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The Commendatory Verses by Gardiner ascribe this Play wholly to Fletcher; and the Pro

logue speaks of the Author in the singular number. It was first printed in the folio of 1647. We do not know that it ever received any alterations; nor has it been performed in the course of many years past. And indeed, notwithstanding the noble flights of poetry with which this Trayi-Comedy abounds, the subject is of such a nature as must necessarily preclude its representation on the modern theatre.

PROLOGUE. You're welcome, getitlemen; and 'would our Nay eat 'em all and their artillery, feast

Than dress for such a curious coinpany Were so well season'd, to please ev'ry guest! One single dish: Yet he has pleas'd ye tod, Ingenuous appetites, I hope we shall, And you're confess'd he knew well what to And their examples inay prevail in all.

do : Our noble friend, who writ this, bi:t me say, Be hungry as you were wont to be, and bring lle'd rather dress, upon a triumph-day, (too, Sharp stoinaciis to the stories he shall sing, My lord-ınayor's feast, and make him sauces And he dare yet, he says, prepare a table Sauce for each sev'ral mouth, nay further go, Shall make you say, Well drest, and he well He'd rather build up those invincible pies

able. And castle-custards that allrighit all eyes,


ALPHONSO; King of Naples.

Tony, Frederick's knavish Fool. FREDERICK, Brother to Alphonso, nnd Usur CAYTRUCCIO, Cuptuin of the Citadel, an hoper of his Kingdom.

nest llun. Soraso, a Lord, Brother to Evanthe, Fre CUPID und GRACES, with other Masquers. derick's Instrument.

Lawyer.-Physician).-Captain.-Cutpurse. VALERIO, a noble young Lord, Servant, after

Citizens and Attendants. ward married to Evanthe. CAMILLO,

QUEEN, TVife to Frederick, u virtuous Lady: CLEANTIES, Three honest Court Lords. EVANTHE, Sister to Sorano, the chaste Wife MegaLLO,

of Valeriu; or A Wife for a Month. RUGI", an honest Lurd, Friend to Alphonso. Cassandra, an old Bawd; Waiting-woman MARCO, a Friur, Alphonsu's Friend.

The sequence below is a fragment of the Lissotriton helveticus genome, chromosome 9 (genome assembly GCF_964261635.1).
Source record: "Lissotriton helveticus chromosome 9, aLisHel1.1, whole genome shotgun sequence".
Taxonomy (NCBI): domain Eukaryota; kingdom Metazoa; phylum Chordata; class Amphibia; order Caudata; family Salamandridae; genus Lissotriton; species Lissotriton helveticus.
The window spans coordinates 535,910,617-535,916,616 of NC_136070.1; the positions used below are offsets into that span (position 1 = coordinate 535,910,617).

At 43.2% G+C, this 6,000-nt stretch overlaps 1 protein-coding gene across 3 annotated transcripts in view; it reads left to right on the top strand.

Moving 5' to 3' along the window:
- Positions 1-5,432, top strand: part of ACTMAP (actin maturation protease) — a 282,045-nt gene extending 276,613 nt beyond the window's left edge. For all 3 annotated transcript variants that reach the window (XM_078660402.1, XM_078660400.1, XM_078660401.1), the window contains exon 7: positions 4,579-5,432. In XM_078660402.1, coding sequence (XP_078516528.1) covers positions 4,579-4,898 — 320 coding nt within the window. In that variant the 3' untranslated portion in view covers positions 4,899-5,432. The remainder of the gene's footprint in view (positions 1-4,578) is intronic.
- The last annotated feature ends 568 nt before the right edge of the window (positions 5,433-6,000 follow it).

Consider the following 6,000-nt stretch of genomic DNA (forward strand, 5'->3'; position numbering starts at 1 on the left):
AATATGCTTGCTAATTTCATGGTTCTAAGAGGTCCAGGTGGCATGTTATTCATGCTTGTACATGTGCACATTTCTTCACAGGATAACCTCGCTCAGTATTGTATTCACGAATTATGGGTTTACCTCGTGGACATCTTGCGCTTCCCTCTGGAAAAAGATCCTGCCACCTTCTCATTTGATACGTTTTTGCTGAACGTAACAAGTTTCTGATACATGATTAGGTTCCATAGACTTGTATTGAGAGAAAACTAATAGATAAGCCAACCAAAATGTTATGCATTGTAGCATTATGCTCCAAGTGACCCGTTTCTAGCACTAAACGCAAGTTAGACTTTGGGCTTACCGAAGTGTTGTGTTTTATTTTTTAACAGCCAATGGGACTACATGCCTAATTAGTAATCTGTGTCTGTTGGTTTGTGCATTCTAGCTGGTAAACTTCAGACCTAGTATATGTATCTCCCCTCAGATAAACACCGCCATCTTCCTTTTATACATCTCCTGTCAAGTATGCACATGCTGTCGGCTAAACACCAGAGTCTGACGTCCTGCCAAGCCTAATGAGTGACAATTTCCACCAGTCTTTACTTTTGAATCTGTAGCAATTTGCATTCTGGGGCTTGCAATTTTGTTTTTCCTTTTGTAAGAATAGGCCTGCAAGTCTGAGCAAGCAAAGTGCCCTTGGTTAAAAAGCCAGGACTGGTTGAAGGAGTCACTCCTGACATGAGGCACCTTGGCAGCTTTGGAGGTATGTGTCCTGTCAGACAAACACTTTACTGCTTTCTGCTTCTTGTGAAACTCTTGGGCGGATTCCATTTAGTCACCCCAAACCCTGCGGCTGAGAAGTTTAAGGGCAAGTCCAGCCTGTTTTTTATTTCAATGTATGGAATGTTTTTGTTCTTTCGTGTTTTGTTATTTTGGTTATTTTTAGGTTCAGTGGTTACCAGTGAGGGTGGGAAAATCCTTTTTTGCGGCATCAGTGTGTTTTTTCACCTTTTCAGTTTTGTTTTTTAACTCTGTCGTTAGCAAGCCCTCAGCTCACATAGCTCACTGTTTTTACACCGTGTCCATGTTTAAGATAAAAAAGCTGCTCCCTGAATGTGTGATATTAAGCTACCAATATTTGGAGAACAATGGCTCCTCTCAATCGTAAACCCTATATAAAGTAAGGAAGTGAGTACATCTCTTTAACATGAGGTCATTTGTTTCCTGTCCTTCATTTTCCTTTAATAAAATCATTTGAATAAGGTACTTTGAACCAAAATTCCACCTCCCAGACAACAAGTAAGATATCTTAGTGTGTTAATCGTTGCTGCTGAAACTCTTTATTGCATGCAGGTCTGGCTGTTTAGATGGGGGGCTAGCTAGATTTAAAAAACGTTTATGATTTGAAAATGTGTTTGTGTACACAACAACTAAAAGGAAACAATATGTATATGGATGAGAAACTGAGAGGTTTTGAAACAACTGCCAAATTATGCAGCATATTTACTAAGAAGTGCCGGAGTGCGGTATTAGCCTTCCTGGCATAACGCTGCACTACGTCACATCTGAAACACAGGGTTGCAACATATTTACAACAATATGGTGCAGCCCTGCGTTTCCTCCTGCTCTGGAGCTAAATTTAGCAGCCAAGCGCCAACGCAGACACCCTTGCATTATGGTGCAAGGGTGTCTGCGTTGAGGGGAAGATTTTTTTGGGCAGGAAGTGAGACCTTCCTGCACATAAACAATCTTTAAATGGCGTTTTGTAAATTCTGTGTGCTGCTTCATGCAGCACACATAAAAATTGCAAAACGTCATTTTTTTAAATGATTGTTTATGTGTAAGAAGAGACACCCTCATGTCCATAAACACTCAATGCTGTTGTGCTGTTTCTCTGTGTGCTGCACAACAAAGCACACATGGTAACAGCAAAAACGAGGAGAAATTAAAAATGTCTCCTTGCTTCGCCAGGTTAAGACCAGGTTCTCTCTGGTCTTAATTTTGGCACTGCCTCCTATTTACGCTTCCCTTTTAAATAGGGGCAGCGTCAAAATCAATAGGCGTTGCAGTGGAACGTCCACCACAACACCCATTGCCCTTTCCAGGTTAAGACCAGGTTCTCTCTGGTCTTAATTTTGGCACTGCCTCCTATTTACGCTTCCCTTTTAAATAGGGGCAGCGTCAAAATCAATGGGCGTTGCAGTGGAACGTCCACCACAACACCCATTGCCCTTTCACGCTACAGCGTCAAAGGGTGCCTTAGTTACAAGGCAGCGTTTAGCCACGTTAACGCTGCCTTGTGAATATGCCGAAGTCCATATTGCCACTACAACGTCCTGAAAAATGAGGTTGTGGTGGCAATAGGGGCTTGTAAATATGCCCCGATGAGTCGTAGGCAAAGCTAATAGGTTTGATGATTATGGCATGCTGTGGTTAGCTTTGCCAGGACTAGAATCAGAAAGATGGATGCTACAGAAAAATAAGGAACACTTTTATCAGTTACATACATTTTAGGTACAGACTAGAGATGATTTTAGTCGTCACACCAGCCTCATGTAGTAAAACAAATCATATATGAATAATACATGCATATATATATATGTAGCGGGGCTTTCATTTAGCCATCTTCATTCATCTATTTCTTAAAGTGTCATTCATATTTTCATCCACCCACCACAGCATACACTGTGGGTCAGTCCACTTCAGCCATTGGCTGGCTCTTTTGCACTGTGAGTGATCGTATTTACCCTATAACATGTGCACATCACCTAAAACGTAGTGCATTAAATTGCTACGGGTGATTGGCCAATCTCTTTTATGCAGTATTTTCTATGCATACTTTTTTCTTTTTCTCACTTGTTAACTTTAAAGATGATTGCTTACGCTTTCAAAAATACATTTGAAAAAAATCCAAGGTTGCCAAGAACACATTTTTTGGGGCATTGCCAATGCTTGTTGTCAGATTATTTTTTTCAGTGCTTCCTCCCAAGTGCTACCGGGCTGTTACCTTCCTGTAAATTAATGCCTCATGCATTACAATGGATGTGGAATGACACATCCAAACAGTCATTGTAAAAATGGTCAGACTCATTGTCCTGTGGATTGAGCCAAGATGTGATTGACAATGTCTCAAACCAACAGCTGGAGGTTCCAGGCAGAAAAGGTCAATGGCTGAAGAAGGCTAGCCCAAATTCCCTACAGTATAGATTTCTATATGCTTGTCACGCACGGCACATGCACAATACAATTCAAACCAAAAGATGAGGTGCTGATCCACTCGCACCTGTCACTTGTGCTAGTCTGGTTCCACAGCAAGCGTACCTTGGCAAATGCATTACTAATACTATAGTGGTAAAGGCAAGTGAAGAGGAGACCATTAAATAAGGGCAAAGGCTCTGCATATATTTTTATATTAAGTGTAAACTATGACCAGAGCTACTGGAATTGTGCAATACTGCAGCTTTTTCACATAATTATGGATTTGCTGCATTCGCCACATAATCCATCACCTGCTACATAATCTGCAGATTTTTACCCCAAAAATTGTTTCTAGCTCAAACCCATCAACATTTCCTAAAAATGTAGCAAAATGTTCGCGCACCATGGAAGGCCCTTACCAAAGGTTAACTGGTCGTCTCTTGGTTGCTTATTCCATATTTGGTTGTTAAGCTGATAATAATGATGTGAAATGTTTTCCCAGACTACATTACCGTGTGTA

to Evanthe. PUDRAMO), a necessary Creature to Suruno.

Ladies, and City Wives.
SCENE, Naples.

ACT 1.

Altho' my thoughts seem sad, they're wels
come to me.

[wishes, Enter Frederick, Sorano, Valerio, Camillo, Sur. You know I'm private as your secret

Cleanthes, Menallo, and attendants. Ready to fling my soul upon your service', Sorano. WILL your Grace speak? Ere your command be on't.

Fred. Let me alone; Sorano: Fred. Bid those depart. Ready to fling my soul, &c.] Sorano's readiness to assist his master's amours is equal to; , and as intanous as, that of Pandarus, in Shakespeare's Troilus and Cressida.


Sor. You must retire, my lords.

Hither she shall come; your Grace dare speak Cam. What new design

untu her?

(sir, Is haminering in bis head now?

Large golden promises, and sweet langnage, Cle. Let's pray heartily

(old, You know what they work; she's a complete None of our beads meet with't: My wife's Besides, I'll set in.

[courtier : That's all my comfort.

Fred. She waits upon my queen:
Men. Mine's ugly, that I am sure on, What jealousy and anger may arise,
And I think honest too; 'twould make me Incensing her-
start else.

[fever, Sor. You have a good sweet lady, Cam. Mine's troubled in the country' with a A woman of so cven and still a temper, And some few infirmities else. He looks She knows not anger: Say, she were a fury, again;

[business?, I'd thought you had been absolute, the great Come, let's retire: Certain 'tis some she king,

[pleasures, This new lord's employd. [Exeunt lords. The fountain of all honours, plares, and Val. I'll not be far ott,

Your will and your commands unbounded Because I doubt the cause. [Retires. also: Fred. Are they all yone?

Go, get a pair of beads and learn to pray, sir. Sor. All hut your faithful servant.

Enter Serrant. Fred. I would tell thee,

Sero. My lord, your servant stays.
But 'tis a thing thou canst not like,

Sur. Bid him come hither,
Sor. 'Pray you speak it :
Is it my head? I bave it ready for you, sir:

And bring the lady with him.

[E.rit Serv.

Fred. I will wone her;
Is't any action in my power? my wit?
I care not of wbat nature, nor a hat follows.

And either lose myself, or win her favour.

Sor. She's coming in.
Fred. I am in lore.
Sor. That's the icast thing of a thousand, They are so picrciog, that the teams they dart

Fred. Thy eves shoot thro' the door;
The easiest to atchieve.
Fred. But with whom, Sorano?

Give new light to the room!
Sor. With whom you please, you must not

Enter Podrumo and Evanthe. be denied, sir.

Econ. Whither dost thou go? Fred. Say, it be with one of thy kinswomen?

This is the king's side, and his private lodgings; Sor. Say, with all;

What business have I here? I shall more love your Grace, I shali more Pod. My lord sent for you. mistaken! honour you;

sure! Erun. His lodginys are below; you are And 'would I had enough to serve your plea We left them at the stair-foot. Fred. Why, 'tis thy sister then, the fair

Pud. Good sweet madam!

Erun. I am no counsellor, nor important I'll be plain with thee.


Pembers, Sor. I'll be as plain with you, sir;

Nor bare 10 private business inro' these She brought not her perfections to the world, To scek him this way.